The Bank of China has closed the bank account of the localist Youngspiration party and will return savings in the account to it, the party said. The personal account of the party’s ousted lawmaker Baggio Leung was also frozen by HSBC at the same time, according to a statement released by Youngspiration.

Leung and another ousted lawmaker Yau Wai-ching were using the party’s account to receive donations for a legal battle with the government over the disqualifications for their oaths of office. They have applied to the Court of Final Appeal for permission for a final battle.

The party said the Bank of China’s act “seriously hindered Youngspiration’s daily operations and made fundraising for the legal battle on the oaths even more difficult.”

Youngspiration’s Yau Wai-ching (left) and Baggio Leung Chung-hang (right). Photo: HKFP.

According to Youngspiration, the Bank of China was the only bank that accepted applications from the party to open an account in its name since its formation in early 2015.

It said a staff member told them through the phone: “We regularly review our relationships with clients – after evaluation and considering all aspects, we notify you that the bank cannot continue to provide service.”

The staff member told the party that a reason could not be provided.

A Bank of China branch. Photo: Link REIT.

The Food and Environmental Hygiene Department previously banned the party’s stall at the Lunar New Year fair, saying that it may be selling merchandise related to pro-independence messages.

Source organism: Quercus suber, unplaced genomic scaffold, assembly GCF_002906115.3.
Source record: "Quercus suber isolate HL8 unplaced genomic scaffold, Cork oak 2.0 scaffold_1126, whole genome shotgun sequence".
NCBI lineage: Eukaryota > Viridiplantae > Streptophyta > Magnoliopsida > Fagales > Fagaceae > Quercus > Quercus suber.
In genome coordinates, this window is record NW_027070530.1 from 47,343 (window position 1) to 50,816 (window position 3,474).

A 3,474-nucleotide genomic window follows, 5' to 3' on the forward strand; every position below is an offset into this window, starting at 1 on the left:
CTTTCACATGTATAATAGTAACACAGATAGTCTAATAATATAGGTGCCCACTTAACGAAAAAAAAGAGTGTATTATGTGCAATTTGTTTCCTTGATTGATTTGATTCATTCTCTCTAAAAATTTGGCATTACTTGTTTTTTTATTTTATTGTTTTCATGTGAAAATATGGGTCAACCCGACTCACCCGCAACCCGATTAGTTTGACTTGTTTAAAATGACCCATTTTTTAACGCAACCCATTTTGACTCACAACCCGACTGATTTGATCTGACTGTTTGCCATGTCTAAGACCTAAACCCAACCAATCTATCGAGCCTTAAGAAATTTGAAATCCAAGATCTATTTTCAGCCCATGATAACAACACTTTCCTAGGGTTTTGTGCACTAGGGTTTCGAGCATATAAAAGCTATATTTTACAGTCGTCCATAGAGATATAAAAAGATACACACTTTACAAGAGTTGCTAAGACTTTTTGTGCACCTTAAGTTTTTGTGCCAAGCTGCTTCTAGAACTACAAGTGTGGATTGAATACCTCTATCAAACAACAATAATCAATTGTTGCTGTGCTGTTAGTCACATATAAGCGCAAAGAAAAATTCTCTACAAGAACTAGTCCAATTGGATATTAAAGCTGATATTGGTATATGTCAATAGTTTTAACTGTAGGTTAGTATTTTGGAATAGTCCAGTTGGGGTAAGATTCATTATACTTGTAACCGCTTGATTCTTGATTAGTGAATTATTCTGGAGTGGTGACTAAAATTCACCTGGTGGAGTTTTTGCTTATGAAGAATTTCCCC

The party said the ban and the bank account closure created more difficulties in the legal fight.

“Despite that, we will stick to our promise: for Hong Kong, for the rule of law, for justice, we will continue fighting this battle no matter the cost,” it said.

Last year, HSBC refused to open a joint account for Joshua Wong and Agnes Chow of the newly-formed Demosisto party.

The party then publicised an account belonging to Chow at Hang Seng Bank for its fundraising purposes. The bank cancelled the account’s deposit functions, telling Chow that a personal account can only be used for personal matters.

Kris Cheng

Kris Cheng is a Hong Kong journalist with an interest in local politics. His work has been featured in Washington Post, Public Radio International, Hong Kong Economic Times and others. He has a BSSc in Sociology from the Chinese University of Hong Kong. Kris is HKFP's Editorial Director.